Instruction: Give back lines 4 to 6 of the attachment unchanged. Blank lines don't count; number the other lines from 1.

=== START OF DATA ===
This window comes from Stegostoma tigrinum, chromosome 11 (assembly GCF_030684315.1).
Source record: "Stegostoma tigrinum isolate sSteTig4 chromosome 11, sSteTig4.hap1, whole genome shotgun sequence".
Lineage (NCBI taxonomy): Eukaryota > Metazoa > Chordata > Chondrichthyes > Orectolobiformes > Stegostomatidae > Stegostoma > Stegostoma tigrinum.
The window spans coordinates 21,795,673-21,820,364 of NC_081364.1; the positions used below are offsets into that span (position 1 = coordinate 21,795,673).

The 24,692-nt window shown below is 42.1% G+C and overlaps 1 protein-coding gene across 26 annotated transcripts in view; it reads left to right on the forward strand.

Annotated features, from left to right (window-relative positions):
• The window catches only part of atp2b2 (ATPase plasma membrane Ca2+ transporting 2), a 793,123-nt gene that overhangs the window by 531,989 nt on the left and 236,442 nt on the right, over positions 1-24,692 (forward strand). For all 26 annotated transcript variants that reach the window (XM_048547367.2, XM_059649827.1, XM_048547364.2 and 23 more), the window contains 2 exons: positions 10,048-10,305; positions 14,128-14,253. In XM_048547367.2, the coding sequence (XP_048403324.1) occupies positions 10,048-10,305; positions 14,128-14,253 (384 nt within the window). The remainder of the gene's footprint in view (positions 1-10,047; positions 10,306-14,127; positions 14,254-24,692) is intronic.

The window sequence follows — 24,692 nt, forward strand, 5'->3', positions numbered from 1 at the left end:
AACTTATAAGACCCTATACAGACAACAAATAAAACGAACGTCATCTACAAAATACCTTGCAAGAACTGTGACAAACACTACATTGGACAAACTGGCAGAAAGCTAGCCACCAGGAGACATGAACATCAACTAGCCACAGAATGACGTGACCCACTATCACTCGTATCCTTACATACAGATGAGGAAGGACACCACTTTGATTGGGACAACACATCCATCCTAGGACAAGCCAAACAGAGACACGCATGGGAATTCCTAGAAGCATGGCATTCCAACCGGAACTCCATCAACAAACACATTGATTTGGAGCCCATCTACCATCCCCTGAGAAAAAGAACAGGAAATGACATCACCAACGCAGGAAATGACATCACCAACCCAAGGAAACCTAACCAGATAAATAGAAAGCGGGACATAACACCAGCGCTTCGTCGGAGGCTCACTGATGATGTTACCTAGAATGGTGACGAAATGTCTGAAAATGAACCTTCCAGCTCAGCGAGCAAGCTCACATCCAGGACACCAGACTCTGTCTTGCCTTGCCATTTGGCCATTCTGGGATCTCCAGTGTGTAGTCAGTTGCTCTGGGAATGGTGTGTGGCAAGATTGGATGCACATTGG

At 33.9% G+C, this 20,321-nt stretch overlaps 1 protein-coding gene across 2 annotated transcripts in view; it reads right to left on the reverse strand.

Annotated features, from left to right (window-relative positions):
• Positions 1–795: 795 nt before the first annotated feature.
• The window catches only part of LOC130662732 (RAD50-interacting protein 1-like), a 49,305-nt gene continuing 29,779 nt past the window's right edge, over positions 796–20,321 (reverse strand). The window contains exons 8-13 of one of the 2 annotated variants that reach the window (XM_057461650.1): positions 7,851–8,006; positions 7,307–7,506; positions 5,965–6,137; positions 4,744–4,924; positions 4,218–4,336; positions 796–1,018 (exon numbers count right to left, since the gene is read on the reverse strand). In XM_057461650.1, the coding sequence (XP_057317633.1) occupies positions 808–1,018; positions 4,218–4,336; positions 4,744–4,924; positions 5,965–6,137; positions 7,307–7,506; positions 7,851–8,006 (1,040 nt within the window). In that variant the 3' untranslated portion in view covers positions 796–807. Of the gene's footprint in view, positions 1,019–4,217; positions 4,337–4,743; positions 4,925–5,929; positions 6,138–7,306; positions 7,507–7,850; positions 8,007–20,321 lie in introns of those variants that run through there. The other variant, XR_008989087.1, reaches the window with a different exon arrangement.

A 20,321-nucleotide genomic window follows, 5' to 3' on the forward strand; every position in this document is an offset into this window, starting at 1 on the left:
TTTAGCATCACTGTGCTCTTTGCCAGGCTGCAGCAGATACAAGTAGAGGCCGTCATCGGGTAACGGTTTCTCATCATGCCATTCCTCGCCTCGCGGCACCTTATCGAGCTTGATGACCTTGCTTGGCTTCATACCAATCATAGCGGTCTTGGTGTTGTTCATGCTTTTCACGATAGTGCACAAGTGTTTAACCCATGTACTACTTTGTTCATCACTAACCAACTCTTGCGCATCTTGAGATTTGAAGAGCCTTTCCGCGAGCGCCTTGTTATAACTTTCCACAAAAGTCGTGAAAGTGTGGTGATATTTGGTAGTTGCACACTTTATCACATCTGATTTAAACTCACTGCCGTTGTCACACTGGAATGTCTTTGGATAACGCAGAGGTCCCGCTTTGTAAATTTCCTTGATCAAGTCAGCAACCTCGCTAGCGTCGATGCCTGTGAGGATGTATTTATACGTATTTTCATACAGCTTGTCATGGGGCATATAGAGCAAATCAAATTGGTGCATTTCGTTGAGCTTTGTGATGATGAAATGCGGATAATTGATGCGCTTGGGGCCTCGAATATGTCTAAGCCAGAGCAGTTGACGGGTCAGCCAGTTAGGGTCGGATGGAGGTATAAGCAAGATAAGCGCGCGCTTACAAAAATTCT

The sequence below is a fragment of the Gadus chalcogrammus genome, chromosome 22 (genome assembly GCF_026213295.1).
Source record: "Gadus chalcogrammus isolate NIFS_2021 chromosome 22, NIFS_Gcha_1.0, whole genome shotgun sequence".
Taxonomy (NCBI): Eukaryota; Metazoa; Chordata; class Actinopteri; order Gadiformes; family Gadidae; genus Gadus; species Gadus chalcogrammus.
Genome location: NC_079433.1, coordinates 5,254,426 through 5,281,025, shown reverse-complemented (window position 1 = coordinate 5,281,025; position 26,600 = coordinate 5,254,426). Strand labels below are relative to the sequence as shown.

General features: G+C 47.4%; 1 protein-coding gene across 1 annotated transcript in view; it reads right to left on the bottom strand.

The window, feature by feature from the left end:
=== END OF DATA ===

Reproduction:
The window spans coordinates 21,795,673-21,820,364 of NC_081364.1; the positions used below are offsets into that span (position 1 = coordinate 21,795,673).

The 24,692-nt window shown below is 42.1% G+C and overlaps 1 protein-coding gene across 26 annotated transcripts in view; it reads left to right on the forward strand.

Annotated features, from left to right (window-relative positions):